The solar system contains one star (the sun), eight planets (Mercury, Venus, Earth, Mars, Jupiter, Saturn, Uranus and Neptune) and their satellites.
There are very many asteroids, mostly orbiting the Sun between Mars and Jupiter. Beyond Neptune is a doughnut-shaped belt of icy objects ranging from too small to see to bodies like Pluto and Eris. This is known as the Kuiper Belt, and its members as ‘Kuiper Belt Objects.’ Then, even further away, where the sun just looks like a bright star, and it is very cold, lies the solar system’s deep freeze. It contains millions of frozen fragments of construction material left over after the sun, planets and other bodies formed. On occasion, a collision sends one of these fragments onto a new course, taking it into the inner parts of the solar system, where the sun evaporates its material, forming a comet.
Over the last couple of decades, and especially over the last few years, our knowledge of the solar system has grown enormously. The huge amount of new information we have about the planet Mars is an example; then we have the flyby of Pluto and space probes exploring the neighbourhoods of Jupiter and Saturn. All this fits with new, complementary information about the solar system as a whole, producing a more complete picture of the piece of the cosmos we live in. In the next few articles we will summarize that picture. We will start in the centre, with the sun.
The sun is a fairly average yellow dwarf star. It is a big ball of mainly hydrogen. It produces energy by nuclear fusion reactions in its core, where hydrogen is converted into helium and eventually into heavy elements. Flows of material in its interior generate strong magnetic fields. These change the sun’s appearance from what would otherwise be a fuzzy blob of hot gas into what we see in the sky: a hard-outlined, bright, yellow disc. Its diameter is about 1.5 million kilometres and it lies roughly 150 million km away.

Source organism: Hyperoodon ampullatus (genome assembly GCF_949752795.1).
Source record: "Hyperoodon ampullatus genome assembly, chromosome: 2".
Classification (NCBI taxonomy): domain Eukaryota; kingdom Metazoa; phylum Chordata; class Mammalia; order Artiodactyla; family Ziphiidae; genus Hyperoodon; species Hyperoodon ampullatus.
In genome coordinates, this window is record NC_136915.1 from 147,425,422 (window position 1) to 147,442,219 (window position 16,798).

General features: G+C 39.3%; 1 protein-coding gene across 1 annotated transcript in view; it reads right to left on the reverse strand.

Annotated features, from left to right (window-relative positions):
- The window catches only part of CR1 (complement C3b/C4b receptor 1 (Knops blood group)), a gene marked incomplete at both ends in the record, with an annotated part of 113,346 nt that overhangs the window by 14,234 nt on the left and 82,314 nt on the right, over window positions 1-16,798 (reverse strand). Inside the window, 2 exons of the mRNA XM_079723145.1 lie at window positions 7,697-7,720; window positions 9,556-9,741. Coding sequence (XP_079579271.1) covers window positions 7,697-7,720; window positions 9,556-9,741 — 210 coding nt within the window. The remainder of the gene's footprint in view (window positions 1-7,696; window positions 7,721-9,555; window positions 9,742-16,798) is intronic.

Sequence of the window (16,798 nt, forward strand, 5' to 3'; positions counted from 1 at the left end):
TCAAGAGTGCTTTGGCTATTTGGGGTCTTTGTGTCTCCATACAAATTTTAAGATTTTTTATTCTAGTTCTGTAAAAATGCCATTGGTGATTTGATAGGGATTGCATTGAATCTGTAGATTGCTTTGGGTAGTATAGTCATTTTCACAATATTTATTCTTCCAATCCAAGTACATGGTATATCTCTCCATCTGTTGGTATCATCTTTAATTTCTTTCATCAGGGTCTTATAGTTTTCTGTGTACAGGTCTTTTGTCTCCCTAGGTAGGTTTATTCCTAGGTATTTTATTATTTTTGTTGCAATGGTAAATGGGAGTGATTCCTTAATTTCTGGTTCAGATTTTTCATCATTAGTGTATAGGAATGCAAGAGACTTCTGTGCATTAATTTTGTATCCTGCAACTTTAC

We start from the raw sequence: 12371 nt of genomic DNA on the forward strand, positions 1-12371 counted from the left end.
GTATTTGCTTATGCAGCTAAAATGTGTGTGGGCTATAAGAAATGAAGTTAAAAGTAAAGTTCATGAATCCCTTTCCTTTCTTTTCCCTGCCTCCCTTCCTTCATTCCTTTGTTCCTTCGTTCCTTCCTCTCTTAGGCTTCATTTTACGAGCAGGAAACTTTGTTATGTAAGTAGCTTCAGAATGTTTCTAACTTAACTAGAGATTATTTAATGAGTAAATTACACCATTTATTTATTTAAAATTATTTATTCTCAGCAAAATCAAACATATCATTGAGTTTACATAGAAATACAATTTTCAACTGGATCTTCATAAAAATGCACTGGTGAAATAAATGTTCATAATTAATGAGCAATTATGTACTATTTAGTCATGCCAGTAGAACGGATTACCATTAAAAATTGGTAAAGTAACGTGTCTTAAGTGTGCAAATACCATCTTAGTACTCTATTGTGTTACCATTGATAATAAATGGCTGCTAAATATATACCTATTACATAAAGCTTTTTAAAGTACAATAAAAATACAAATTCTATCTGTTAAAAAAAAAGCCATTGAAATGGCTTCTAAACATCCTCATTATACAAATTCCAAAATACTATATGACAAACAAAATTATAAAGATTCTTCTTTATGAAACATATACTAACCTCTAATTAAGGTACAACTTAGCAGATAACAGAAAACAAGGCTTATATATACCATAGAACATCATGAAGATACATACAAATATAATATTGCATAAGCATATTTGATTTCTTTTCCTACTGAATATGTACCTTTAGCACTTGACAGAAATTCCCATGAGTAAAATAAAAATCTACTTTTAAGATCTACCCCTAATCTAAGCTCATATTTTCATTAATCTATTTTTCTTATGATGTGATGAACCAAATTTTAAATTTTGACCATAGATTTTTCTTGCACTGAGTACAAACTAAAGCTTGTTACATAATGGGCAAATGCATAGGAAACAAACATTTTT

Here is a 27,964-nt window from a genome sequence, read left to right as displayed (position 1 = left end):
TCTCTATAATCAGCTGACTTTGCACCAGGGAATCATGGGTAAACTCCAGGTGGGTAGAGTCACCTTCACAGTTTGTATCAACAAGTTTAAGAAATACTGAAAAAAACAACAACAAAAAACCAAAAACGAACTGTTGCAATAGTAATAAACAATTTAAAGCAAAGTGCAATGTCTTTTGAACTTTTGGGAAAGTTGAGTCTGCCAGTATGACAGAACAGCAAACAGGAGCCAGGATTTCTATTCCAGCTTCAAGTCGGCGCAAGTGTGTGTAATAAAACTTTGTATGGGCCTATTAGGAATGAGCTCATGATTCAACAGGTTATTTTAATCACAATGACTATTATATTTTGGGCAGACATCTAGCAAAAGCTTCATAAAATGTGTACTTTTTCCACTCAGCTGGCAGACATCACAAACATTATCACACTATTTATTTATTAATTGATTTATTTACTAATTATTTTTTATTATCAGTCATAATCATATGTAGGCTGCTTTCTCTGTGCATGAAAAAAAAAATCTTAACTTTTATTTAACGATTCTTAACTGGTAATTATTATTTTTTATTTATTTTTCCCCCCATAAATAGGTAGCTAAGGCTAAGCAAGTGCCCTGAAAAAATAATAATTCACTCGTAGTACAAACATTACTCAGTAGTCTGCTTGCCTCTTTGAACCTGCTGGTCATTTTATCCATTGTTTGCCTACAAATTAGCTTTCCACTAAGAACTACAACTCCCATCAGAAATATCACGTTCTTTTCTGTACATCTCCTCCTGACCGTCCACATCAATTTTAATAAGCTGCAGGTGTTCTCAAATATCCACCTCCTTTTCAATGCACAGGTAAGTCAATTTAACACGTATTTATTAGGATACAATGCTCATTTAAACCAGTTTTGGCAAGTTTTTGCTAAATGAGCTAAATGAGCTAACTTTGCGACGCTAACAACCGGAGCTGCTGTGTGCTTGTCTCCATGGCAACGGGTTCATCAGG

A square metre of black card facing the sun here at the Earth will capture about 1400 watts, which is why black things in the sunlight get so hot. Since we know our distance from the sun and that the sun sends out its energy equally in all directions, we can calculate that the sun’s total energy output is about 4E26 W (4 followed by 26 zeros). It is sobering to think that there are stars hundreds of thousands of times brighter than the sun. The sun will be able to sustain this output over a lifetime of about 10 billion years. It is now about 4.5 billion years old. It is brightening slowly, so that in a few billion years the Earth will become too hot for us and all the other living things sharing it.
The magnetic fields in the sun act rather like huge lumps of elastic. As these magnetic fields are twisted and stretched by movements of material inside the Sun, enormous amounts of energy get stored in them. Then, when the stresses become too large, the magnetic fields snap and rearrange, releasing all that energy. This is what drives solar flares and coronal mass ejections (also known as ìsolar stormsî), and causes power outages, communication blackouts and damaged satellites.
One thing the sun does not cause is the rhythm of seasons. The Earth’s axis is tilted by about 23 degrees, so that it always points close to the North (or Pole) Star. There is a point in the Earth’s orbit when the Northern Hemisphere is leaning directly towards the sun, and consequently the Southern Hemisphere is leaning away. This gives us summer in the Northern Hemisphere and winter down under. Then, six months later, when we are on the opposite side of the Earth’s orbit, the situation is reversed.
Saturn lies low in the southwest, getting lost in the twilight. Mars lies in the dawn glow, with brilliant Venus below, and Jupiter below Venus. The moon will reach last quarter on Nov. 10.
Ken Tapping is an astronomer with the NRC’s Dominion Radio Astrophysical Observatory, Penticton, B.C.